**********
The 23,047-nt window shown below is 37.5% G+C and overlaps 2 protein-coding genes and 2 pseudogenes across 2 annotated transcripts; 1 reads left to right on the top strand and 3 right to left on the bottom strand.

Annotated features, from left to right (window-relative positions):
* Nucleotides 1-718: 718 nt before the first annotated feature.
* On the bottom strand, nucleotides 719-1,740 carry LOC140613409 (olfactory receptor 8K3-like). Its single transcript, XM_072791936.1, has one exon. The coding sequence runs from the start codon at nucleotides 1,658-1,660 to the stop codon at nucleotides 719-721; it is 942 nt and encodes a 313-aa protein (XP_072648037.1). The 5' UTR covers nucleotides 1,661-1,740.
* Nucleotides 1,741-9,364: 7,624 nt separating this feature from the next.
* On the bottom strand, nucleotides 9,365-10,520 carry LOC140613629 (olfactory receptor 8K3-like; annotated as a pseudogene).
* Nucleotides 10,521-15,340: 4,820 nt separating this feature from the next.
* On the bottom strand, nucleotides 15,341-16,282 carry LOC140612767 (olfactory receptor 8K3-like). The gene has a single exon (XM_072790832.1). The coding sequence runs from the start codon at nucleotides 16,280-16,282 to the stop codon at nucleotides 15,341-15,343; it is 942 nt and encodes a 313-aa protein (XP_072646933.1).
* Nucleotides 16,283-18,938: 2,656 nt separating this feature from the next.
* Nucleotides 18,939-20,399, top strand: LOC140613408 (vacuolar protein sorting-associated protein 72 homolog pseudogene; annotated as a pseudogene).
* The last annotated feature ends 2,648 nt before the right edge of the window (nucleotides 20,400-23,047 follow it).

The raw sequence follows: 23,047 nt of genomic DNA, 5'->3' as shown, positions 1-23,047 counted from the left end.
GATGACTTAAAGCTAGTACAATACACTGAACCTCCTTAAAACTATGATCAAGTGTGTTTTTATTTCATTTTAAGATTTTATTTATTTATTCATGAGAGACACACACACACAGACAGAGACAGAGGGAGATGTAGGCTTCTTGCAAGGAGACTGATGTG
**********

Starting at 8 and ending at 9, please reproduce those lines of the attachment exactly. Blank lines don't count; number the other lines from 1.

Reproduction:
* On the bottom strand, nucleotides 15,341-16,282 carry LOC140612767 (olfactory receptor 8K3-like). The gene has a single exon (XM_072790832.1). The coding sequence runs from the start codon at nucleotides 16,280-16,282 to the stop codon at nucleotides 15,341-15,343; it is 942 nt and encodes a 313-aa protein (XP_072646933.1).
* Nucleotides 16,283-18,938: 2,656 nt separating this feature from the next.